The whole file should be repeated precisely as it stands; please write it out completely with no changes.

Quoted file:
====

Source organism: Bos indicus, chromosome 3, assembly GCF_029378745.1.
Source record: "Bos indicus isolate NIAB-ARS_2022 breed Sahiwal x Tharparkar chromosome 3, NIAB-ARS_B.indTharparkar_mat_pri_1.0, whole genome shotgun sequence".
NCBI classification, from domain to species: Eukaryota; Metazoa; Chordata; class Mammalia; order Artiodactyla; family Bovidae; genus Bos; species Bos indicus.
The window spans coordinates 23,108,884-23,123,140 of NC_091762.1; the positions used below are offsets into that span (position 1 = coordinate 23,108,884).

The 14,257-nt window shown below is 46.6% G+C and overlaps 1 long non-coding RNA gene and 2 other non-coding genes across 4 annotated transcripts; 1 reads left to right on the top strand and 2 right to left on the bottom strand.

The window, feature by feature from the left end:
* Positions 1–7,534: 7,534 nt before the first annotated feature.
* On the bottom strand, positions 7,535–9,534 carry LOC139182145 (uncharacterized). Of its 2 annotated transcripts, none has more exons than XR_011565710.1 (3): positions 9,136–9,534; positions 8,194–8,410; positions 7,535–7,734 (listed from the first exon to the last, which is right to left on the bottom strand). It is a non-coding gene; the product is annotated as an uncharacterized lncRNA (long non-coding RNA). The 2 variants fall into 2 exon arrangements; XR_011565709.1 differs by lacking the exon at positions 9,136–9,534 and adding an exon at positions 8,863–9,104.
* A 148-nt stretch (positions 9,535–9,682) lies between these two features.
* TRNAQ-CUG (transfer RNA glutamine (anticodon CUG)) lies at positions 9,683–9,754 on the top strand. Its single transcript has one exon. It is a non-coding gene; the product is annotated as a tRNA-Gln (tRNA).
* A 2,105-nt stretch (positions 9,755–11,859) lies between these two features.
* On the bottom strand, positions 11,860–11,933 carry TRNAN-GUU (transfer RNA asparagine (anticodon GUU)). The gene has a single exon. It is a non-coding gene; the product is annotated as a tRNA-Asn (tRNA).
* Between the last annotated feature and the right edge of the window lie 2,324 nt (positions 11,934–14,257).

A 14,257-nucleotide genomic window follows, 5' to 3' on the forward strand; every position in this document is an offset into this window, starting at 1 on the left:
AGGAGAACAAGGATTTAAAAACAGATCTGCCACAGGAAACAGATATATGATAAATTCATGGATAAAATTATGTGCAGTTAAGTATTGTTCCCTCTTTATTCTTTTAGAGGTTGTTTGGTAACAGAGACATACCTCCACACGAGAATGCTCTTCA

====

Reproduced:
Source organism: Bos indicus, chromosome 3, assembly GCF_029378745.1.
Source record: "Bos indicus isolate NIAB-ARS_2022 breed Sahiwal x Tharparkar chromosome 3, NIAB-ARS_B.indTharparkar_mat_pri_1.0, whole genome shotgun sequence".
NCBI classification, from domain to species: Eukaryota; Metazoa; Chordata; class Mammalia; order Artiodactyla; family Bovidae; genus Bos; species Bos indicus.
The window spans coordinates 23,108,884-23,123,140 of NC_091762.1; the positions used below are offsets into that span (position 1 = coordinate 23,108,884).

The 14,257-nt window shown below is 46.6% G+C and overlaps 1 long non-coding RNA gene and 2 other non-coding genes across 4 annotated transcripts; 1 reads left to right on the top strand and 2 right to left on the bottom strand.

The window, feature by feature from the left end:
* Positions 1–7,534: 7,534 nt before the first annotated feature.
* On the bottom strand, positions 7,535–9,534 carry LOC139182145 (uncharacterized). Of its 2 annotated transcripts, none has more exons than XR_011565710.1 (3): positions 9,136–9,534; positions 8,194–8,410; positions 7,535–7,734 (listed from the first exon to the last, which is right to left on the bottom strand). It is a non-coding gene; the product is annotated as an uncharacterized lncRNA (long non-coding RNA). The 2 variants fall into 2 exon arrangements; XR_011565709.1 differs by lacking the exon at positions 9,136–9,534 and adding an exon at positions 8,863–9,104.
* A 148-nt stretch (positions 9,535–9,682) lies between these two features.
* TRNAQ-CUG (transfer RNA glutamine (anticodon CUG)) lies at positions 9,683–9,754 on the top strand. Its single transcript has one exon. It is a non-coding gene; the product is annotated as a tRNA-Gln (tRNA).
* A 2,105-nt stretch (positions 9,755–11,859) lies between these two features.
* On the bottom strand, positions 11,860–11,933 carry TRNAN-GUU (transfer RNA asparagine (anticodon GUU)). The gene has a single exon. It is a non-coding gene; the product is annotated as a tRNA-Asn (tRNA).
* Between the last annotated feature and the right edge of the window lie 2,324 nt (positions 11,934–14,257).

A 14,257-nucleotide genomic window follows, 5' to 3' on the forward strand; every position in this document is an offset into this window, starting at 1 on the left:
AGGAGAACAAGGATTTAAAAACAGATCTGCCACAGGAAACAGATATATGATAAATTCATGGATAAAATTATGTGCAGTTAAGTATTGTTCCCTCTTTATTCTTTTAGAGGTTGTTTGGTAACAGAGACATACCTCCACACGAGAATGCTCTTCA